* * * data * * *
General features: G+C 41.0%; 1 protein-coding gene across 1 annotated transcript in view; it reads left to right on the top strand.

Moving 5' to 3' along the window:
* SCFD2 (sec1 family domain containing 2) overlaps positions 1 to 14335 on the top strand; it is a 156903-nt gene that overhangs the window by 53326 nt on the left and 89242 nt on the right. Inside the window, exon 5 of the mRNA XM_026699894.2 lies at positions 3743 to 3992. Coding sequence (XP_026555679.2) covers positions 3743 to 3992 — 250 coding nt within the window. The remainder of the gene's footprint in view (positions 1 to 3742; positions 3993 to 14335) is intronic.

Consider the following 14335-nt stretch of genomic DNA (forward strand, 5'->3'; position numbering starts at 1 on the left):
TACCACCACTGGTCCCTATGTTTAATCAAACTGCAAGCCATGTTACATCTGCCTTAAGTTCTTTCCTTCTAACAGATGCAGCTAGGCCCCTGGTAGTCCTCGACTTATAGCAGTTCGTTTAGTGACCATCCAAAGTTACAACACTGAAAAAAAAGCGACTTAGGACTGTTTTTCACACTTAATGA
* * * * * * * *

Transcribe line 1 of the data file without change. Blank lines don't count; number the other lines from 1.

General features: G+C 41.0%; 1 protein-coding gene across 1 annotated transcript in view; it reads left to right on the top strand.